CSX is one of the hardest railroads to deal with when it comes to any type of passenger rail on their tracks or right of way. They basically forced Florida to buy them out in Metro Orlando when Sunrail commuter trains were launched.

I really hope the line near you works out with reintroduced Amtrak service. Tallahassee is pushing for it big time, and the new plans are for daily trains.
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Old 07-28-2017, 04:03 PM
 
Location: Sale Creek, TN
3,973 posts, read 3,636,772 times
Reputation: 4257
The main crossing, is the start/end of the side track. I happen to live on the wrong side of the tracks, let me be running late, guess what happens? Yet, I wouldn't trade it for the world. Rural area, btw.
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Old 07-28-2017, 11:12 PM
 
Location: Katy-zuela
4,852 posts, read 8,996,558 times
Reputation: 2364
One railroad was removed to build the Westpark Tollway. The other one was removed to expand the Katy Freeway. Managed lanes inside the city limits made the freeway wide enough to necessitate the removal of the railroad tracks.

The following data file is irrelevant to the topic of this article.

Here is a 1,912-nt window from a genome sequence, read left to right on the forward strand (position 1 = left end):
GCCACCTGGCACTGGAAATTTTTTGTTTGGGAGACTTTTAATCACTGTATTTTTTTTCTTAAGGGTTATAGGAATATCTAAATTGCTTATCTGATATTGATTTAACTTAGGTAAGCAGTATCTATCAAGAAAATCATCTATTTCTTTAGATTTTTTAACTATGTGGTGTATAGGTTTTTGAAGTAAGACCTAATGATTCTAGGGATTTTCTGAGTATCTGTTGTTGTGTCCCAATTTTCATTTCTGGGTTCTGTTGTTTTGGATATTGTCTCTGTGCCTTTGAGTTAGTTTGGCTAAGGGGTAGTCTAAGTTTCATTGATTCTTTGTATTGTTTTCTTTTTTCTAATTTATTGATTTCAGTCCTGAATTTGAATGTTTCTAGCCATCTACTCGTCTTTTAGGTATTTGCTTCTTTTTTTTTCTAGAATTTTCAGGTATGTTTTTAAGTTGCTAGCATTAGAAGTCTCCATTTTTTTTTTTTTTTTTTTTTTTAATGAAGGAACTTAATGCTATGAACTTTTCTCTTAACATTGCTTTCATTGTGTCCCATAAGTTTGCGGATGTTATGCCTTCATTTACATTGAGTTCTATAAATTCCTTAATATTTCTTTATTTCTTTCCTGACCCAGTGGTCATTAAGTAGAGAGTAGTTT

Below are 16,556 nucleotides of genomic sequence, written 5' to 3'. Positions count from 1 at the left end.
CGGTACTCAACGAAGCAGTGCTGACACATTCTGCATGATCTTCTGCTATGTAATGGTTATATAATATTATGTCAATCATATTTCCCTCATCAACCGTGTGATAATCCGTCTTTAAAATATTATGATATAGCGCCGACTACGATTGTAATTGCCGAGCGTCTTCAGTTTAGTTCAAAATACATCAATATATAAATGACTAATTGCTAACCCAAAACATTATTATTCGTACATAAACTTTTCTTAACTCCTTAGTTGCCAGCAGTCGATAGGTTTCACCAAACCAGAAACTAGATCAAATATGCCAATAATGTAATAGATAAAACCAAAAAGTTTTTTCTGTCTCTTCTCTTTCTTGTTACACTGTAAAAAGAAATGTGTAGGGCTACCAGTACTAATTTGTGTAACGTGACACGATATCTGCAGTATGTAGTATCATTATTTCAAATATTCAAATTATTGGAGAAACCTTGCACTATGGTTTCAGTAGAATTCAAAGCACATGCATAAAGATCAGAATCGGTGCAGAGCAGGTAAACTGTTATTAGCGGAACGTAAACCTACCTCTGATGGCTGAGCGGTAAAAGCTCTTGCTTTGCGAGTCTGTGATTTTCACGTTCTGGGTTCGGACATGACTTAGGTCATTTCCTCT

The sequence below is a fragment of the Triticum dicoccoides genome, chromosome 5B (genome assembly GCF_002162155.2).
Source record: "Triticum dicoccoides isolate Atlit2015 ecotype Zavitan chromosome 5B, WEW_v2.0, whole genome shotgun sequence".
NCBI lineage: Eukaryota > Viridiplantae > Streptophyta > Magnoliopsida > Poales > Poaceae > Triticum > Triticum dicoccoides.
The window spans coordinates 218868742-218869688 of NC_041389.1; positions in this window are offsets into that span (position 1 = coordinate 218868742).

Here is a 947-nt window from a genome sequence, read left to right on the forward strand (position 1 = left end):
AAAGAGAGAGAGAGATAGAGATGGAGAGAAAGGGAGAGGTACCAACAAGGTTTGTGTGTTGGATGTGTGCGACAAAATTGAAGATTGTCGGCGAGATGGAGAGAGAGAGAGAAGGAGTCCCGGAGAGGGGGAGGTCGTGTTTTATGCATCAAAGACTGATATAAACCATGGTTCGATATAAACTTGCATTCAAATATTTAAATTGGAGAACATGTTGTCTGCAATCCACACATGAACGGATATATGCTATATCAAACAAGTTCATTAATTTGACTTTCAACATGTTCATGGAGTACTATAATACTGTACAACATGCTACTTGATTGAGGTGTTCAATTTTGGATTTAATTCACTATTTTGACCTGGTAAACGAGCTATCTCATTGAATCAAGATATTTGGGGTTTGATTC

Good luck adding commuter rail to my west Houston suburb!
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Old 07-29-2017, 07:32 AM
 
Location: Somewhere flat in Mississippi
9,533 posts, read 9,417,427 times
Reputation: 6701
Quote:
Originally Posted by KerrTown View Post
One railroad was removed to build the Westpark Tollway. The other one was removed to expand the Katy Freeway. Managed lanes inside the city limits made the freeway wide enough to necessitate the removal of the railroad tracks.

Good luck adding commuter rail to my west Houston suburb!
The first could have made a shortcut for the Sunset Route. The second was redundant after the Union Pacific bought the Katy Railroad in the 1980s. The railroad begins again at Katy and goes west.